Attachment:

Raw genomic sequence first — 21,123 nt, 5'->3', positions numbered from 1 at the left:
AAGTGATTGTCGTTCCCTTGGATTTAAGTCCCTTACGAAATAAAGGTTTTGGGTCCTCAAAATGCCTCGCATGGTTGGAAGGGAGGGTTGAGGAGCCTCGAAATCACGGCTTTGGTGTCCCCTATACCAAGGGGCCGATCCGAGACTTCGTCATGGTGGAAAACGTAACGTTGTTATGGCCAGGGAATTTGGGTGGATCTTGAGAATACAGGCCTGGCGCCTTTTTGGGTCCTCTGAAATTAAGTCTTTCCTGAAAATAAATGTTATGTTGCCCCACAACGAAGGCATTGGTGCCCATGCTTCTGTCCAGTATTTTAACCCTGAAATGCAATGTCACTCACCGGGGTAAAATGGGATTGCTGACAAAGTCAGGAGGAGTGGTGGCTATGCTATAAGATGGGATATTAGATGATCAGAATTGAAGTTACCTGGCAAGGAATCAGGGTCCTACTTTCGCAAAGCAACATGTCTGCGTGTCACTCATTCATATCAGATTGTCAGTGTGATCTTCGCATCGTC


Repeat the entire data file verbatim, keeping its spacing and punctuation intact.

Raw genomic sequence first — 21,123 nt, 5'->3', positions numbered from 1 at the left:
AAGTGATTGTCGTTCCCTTGGATTTAAGTCCCTTACGAAATAAAGGTTTTGGGTCCTCAAAATGCCTCGCATGGTTGGAAGGGAGGGTTGAGGAGCCTCGAAATCACGGCTTTGGTGTCCCCTATACCAAGGGGCCGATCCGAGACTTCGTCATGGTGGAAAACGTAACGTTGTTATGGCCAGGGAATTTGGGTGGATCTTGAGAATACAGGCCTGGCGCCTTTTTGGGTCCTCTGAAATTAAGTCTTTCCTGAAAATAAATGTTATGTTGCCCCACAACGAAGGCATTGGTGCCCATGCTTCTGTCCAGTATTTTAACCCTGAAATGCAATGTCACTCACCGGGGTAAAATGGGATTGCTGACAAAGTCAGGAGGAGTGGTGGCTATGCTATAAGATGGGATATTAGATGATCAGAATTGAAGTTACCTGGCAAGGAATCAGGGTCCTACTTTCGCAAAGCAACATGTCTGCGTGTCACTCATTCATATCAGATTGTCAGTGTGATCTTCGCATCGTC